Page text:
More birthright follow-up
Sir, – I was born in the former Soviet Union (in what is now Belarus) and emigrated to New York when I was six years old. My family is very much Jewish from all sides, but like most Soviet Jews I was raised secular, with virtually no engagement with the Jewish community. However, this all changed after going on Birthright, particularly due to the post-trip follow-up by Birthright Israel NEXT NY and the JEC.
I went on Birthright with Oranim in June 2008 because I wanted to take advantage of the free opportunity to visit Israel. However, I did not expect the experience to be so life-changing. After the trip I truly began to appreciate Israel and the significance of my Jewish identity. Thus, I was happy to receive an invite for coffee and several follow-up e-mails from the JEC to discuss my Israel experience and opportunities to further engage the Jewish community.
Since the trip, I’ve done a Holocaust study program available through the JEC for Birthright alumni, volunteered to help the Jewish community in New York through JEC efforts such as J-Care, and attended many of their lectures and activities. I even recently accepted a full scholarship to a dual MBA/MA program in Jewish professional leadership at Brandeis University.
I wholeheartedly believe I would not be where I am today if it were not for Birthright, and especially the post-trip follow-up. I also don’t think I’m unique in this respect, as my friends are also taking advantage of these opportunities. Please reconsider your position or interview more Birthright alumni, because the follow-up certainly exists.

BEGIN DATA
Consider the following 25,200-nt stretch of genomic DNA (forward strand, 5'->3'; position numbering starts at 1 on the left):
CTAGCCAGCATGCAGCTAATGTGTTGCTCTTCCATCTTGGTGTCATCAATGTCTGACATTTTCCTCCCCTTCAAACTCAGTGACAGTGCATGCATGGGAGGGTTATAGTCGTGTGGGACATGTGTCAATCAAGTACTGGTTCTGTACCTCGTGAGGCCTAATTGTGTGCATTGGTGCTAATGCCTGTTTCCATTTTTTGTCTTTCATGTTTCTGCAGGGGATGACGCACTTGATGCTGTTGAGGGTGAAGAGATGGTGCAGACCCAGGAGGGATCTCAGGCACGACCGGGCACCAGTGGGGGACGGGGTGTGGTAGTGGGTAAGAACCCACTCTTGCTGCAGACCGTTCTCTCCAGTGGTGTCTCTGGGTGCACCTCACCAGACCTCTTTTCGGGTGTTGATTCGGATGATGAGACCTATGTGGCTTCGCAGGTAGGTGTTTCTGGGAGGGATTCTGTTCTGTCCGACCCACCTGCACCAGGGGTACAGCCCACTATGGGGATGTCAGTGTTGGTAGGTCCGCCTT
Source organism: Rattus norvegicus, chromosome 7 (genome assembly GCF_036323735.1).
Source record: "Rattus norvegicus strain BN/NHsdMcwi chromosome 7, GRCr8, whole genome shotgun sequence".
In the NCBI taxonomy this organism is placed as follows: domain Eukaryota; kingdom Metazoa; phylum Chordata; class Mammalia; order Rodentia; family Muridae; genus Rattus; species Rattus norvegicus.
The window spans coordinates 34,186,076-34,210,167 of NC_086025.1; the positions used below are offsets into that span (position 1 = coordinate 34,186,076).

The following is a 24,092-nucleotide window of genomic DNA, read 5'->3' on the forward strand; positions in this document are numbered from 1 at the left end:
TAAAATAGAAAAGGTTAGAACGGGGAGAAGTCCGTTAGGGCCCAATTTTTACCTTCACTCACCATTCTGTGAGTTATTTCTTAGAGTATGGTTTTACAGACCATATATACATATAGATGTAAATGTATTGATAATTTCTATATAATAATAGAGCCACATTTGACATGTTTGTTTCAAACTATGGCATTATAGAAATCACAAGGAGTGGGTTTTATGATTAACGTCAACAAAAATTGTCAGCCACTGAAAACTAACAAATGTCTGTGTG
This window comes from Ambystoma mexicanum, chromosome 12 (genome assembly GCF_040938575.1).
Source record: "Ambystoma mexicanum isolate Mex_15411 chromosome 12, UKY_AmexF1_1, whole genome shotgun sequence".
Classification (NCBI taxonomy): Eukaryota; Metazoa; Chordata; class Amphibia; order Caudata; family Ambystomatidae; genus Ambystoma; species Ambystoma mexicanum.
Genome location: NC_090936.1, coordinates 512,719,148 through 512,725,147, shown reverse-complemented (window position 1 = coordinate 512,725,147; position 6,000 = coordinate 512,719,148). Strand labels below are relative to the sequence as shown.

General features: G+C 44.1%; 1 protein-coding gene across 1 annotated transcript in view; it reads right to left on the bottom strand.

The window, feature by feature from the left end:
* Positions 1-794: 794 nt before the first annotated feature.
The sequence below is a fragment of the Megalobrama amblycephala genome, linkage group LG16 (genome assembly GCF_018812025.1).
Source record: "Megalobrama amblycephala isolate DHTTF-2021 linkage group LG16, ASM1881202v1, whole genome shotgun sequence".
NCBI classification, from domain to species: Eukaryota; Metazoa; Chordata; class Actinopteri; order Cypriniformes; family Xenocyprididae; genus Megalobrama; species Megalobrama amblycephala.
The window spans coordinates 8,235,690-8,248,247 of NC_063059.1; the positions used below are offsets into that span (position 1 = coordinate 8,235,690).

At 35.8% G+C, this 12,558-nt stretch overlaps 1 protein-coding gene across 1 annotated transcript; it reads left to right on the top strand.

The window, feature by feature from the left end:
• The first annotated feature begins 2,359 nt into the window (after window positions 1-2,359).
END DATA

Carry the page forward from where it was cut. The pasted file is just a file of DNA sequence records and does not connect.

Sir, – I am not only a Birthright alumnus, but also an active member of Birthright NEXT and the JEC in Manhattan. I wanted to take this opportunity to comment your article “Birthright needs to transform on a larger scale” (December 30).
The claim that “Jewish communities make little effort to continue their engagement” and “these programs don’t reach the majority of alums” is completely wrong. The Birthright NEXT group here in New York City is probably the most influential and caring group in which I am involved. From halla-baking classes and Shabbat dinners, to putting together meals for the less fortunate, to planning educational and social initiatives throughout the calendar year, I am constantly being contacted and encouraged to stay in touch with my fellow Jewish community members – people I would never even have met if not for Birthright and the JEC.
Better buses for all
Sir, – Of course the haredim deserve better bus conditions – and so do I (“Transportation minister OKs ‘mehadrin buses,” February 2). I, too, dislike being squashed against other people. The overcrowding on Jerusalem buses is intolerable. Ordinary, tired people with no cars have to travel to work and back in these dirty, old buses, with as many standing as sitting. If there is money to spare to improve conditions, let it go to the general public. With fewer passengers and more buses, we all would benefit.
Jerusalem of tolerance
Sir, – It needed to be said, and Greg Tepper said it well: “Jerusalem is indeed tolerant... an honest accounting shows religious, secular, Arab, Jew, and others working together, busing together and walking the same streets” (“O Jerusalem, city of high blood pressure,” February 2). We might add shopping together, and at times being sick together or even being treated by one another.
It must also be said that this situation exists today, but didn’t exist when the “enlightened” English controlled the city, and certainly not when the Jordanians controlled the eastern half and the Old City. Israel is not an apartheid state, but one of the most tolerant anywhere, certainly in the Middle East.